St. Joseph News-Press
Sept. 11, 2011
It is still as vivid in my mind’s eye as it is in our nation’s collective memory: A decade ago, 19 psychotic men boarded planes and changed us. That morning, as I watched the news in horror, I prayed. I hoped a Muslim was not involved. I remembered back to 1995 when in the hours following the Oklahoma City bombing, phone lines at mosques across the country were jammed with vile messages from people who had simply assumed a Muslim had carried out the attack.
Muslim Americans across the nation feared backlash. This was because in the decades prior to Sept. 11, Muslims had simply lived under the cultural radar. They went about their lives, worked, shopped, raised families, bought homes, worshiped and made a life. Then, one national tragedy later, this diverse community was in the spotlight.
In the days and weeks following Sept. 11, Muslim-Americans like myself showed our loyalty to our country and to our faith. Nationwide, we donated blood, held vigils and offered up prayers for the victims.
But the door that opened our religion to greater societal dissection has swung both ways.
On the one hand, more non-Muslims have visited mosques like our facility in St. Joseph. More Americans are now familiar with their Muslim neighbor, and they have come to appreciate Islamic traditions such as the wearing of the Hijab head covering or fasting during the month of Ramadan.
However, the intense spotlight also has brought negativity. In the past decade, we have seen Quran burnings, anti-Sharia law bills introduced in state legislatures, opposition to mosque construction, and our religion put on trial-by-media almost daily by talk-radio stations and cable news channels.
It is no wonder then, 10 years after the attacks, the Pew Research Center reports Muslims today report greater instances of name-calling, threats, and harassment.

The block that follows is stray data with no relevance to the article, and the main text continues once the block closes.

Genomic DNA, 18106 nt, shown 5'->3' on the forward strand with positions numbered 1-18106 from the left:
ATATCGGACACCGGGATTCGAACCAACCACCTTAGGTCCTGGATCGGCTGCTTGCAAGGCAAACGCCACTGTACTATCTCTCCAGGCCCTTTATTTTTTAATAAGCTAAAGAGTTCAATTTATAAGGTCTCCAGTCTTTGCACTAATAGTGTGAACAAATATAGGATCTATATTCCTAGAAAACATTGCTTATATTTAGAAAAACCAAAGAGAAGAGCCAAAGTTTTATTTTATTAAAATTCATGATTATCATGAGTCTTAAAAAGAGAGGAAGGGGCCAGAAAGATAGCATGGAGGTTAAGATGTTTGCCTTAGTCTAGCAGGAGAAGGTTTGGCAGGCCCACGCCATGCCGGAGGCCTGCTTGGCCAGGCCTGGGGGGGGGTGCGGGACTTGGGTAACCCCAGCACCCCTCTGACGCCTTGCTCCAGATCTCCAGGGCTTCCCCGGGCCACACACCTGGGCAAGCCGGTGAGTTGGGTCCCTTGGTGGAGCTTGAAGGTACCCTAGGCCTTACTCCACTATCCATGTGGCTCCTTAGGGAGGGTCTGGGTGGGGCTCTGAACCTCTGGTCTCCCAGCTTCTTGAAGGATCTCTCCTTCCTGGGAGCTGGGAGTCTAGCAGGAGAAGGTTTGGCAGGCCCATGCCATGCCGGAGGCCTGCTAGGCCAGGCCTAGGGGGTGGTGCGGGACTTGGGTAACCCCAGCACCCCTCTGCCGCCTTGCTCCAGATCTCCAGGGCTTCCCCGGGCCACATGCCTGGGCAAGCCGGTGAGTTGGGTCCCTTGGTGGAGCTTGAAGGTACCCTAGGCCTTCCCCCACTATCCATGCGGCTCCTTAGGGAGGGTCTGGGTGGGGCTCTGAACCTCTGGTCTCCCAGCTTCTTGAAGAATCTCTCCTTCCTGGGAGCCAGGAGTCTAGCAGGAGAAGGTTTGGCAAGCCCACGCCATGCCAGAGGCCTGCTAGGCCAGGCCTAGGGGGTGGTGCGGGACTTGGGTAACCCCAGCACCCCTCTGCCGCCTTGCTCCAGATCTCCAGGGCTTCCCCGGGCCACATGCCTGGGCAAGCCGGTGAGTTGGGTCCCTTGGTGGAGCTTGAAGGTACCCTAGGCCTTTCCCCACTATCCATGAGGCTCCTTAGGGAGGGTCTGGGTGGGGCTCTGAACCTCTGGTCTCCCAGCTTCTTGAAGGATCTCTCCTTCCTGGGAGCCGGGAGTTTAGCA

While we have declared again and again our zero tolerance for terrorists, it is important to remember American Muslims remain a needed partner in countering extremism. We refuse to allow people to conflate murderous terrorists with the entire religion. Our mosques have provided a community to guide Muslims who have fallen to the rhetoric of radicalism. We have strengthened our relationships with interfaith partners and we have forged new bonds with law enforcement. Our mosques are also becoming premier sites of American assimilation and community involvement.
And you will only see this grow. In the next decade, you will see a shift toward more professing Muslims getting involved with their communities. Our nation has not yet fully recovered from the pain inflicted by a handful of Islamic extremists, madmen who perverted the faith’s spiritual teachings to fit their own political ends. Yet on the 10th anniversary, the Muslim community in St. Joseph, which number less than 100 people, joins people of all faiths in condemning the horrific attack of Sept. 11. 2001.
We strongly condemn terrorism in any form. To be clear, we also strongly support the principles embodied in the U.S. Constitution — namely democracy, pluralism and secularism.
Finally, we hope more area residents will take us up on our invitation to visit and tour our facility. Mosques remain misunderstood on the American landscape. There is a great opportunity for understanding here. We hope you will join us in helping to bridge this gap.
Ramadhan Washington is president of the Islamic Center of St. Joseph.
Source: The St. Joseph News-Press